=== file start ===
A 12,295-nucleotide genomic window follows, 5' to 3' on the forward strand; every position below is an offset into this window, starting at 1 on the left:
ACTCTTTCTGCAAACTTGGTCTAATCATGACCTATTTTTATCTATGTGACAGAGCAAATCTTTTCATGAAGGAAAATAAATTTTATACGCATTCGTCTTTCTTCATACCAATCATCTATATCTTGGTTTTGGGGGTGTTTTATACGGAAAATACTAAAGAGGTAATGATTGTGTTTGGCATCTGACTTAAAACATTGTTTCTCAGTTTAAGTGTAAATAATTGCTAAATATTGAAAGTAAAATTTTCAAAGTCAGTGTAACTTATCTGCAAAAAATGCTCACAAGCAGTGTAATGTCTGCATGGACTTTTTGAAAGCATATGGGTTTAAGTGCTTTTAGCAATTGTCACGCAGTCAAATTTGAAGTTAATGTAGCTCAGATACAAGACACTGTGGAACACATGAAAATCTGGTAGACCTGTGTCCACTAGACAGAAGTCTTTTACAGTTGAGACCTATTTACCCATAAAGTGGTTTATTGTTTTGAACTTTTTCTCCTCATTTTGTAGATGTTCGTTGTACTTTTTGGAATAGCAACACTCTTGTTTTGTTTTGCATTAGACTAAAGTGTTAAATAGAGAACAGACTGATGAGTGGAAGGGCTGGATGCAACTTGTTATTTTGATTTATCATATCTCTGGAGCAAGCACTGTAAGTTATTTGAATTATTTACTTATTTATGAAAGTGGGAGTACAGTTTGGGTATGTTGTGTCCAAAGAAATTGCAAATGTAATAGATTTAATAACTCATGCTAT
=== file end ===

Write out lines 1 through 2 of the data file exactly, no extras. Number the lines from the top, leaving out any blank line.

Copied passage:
A 12,295-nucleotide genomic window follows, 5' to 3' on the forward strand; every position below is an offset into this window, starting at 1 on the left:
ACTCTTTCTGCAAACTTGGTCTAATCATGACCTATTTTTATCTATGTGACAGAGCAAATCTTTTCATGAAGGAAAATAAATTTTATACGCATTCGTCTTTCTTCATACCAATCATCTATATCTTGGTTTTGGGGGTGTTTTATACGGAAAATACTAAAGAGGTAATGATTGTGTTTGGCATCTGACTTAAAACATTGTTTCTCAGTTTAAGTGTAAATAATTGCTAAATATTGAAAGTAAAATTTTCAAAGTCAGTGTAACTTATCTGCAAAAAATGCTCACAAGCAGTGTAATGTCTGCATGGACTTTTTGAAAGCATATGGGTTTAAGTGCTTTTAGCAATTGTCACGCAGTCAAATTTGAAGTTAATGTAGCTCAGATACAAGACACTGTGGAACACATGAAAATCTGGTAGACCTGTGTCCACTAGACAGAAGTCTTTTACAGTTGAGACCTATTTACCCATAAAGTGGTTTATTGTTTTGAACTTTTTCTCCTCATTTTGTAGATGTTCGTTGTACTTTTTGGAATAGCAACACTCTTGTTTTGTTTTGCATTAGACTAAAGTGTTAAATAGAGAACAGACTGATGAGTGGAAGGGCTGGATGCAACTTGTTATTTTGATTTATCATATCTCTGGAGCAAGCACTGTAAGTTATTTGAATTATTTACTTATTTATGAAAGTGGGAGTACAGTTTGGGTATGTTGTGTCCAAAGAAATTGCAAATGTAATAGATTTAATAACTCATGCTAT